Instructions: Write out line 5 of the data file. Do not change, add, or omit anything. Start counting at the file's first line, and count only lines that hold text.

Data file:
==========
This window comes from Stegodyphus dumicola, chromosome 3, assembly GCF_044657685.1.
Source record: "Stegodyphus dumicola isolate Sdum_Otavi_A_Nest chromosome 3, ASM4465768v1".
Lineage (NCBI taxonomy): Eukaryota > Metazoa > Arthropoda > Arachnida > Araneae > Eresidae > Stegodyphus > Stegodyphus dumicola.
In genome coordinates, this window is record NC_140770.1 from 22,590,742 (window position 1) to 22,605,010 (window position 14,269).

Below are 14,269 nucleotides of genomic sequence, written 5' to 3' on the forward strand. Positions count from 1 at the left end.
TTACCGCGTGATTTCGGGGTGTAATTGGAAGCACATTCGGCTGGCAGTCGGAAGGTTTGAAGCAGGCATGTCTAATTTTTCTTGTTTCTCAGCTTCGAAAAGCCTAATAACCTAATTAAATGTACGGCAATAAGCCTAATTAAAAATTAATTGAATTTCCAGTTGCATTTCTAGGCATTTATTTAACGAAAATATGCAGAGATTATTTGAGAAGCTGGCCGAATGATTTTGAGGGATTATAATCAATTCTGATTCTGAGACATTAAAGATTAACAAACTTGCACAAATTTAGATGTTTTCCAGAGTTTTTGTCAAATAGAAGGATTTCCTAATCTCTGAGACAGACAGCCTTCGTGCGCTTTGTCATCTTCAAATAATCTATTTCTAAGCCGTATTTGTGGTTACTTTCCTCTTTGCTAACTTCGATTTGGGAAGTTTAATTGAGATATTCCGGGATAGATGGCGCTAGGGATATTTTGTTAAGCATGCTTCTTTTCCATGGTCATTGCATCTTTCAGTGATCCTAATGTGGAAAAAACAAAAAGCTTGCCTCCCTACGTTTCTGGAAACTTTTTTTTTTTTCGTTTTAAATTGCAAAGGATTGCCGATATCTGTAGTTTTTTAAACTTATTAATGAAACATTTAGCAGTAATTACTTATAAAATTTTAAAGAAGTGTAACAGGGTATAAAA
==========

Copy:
Below are 14,269 nucleotides of genomic sequence, written 5' to 3' on the forward strand. Positions count from 1 at the left end.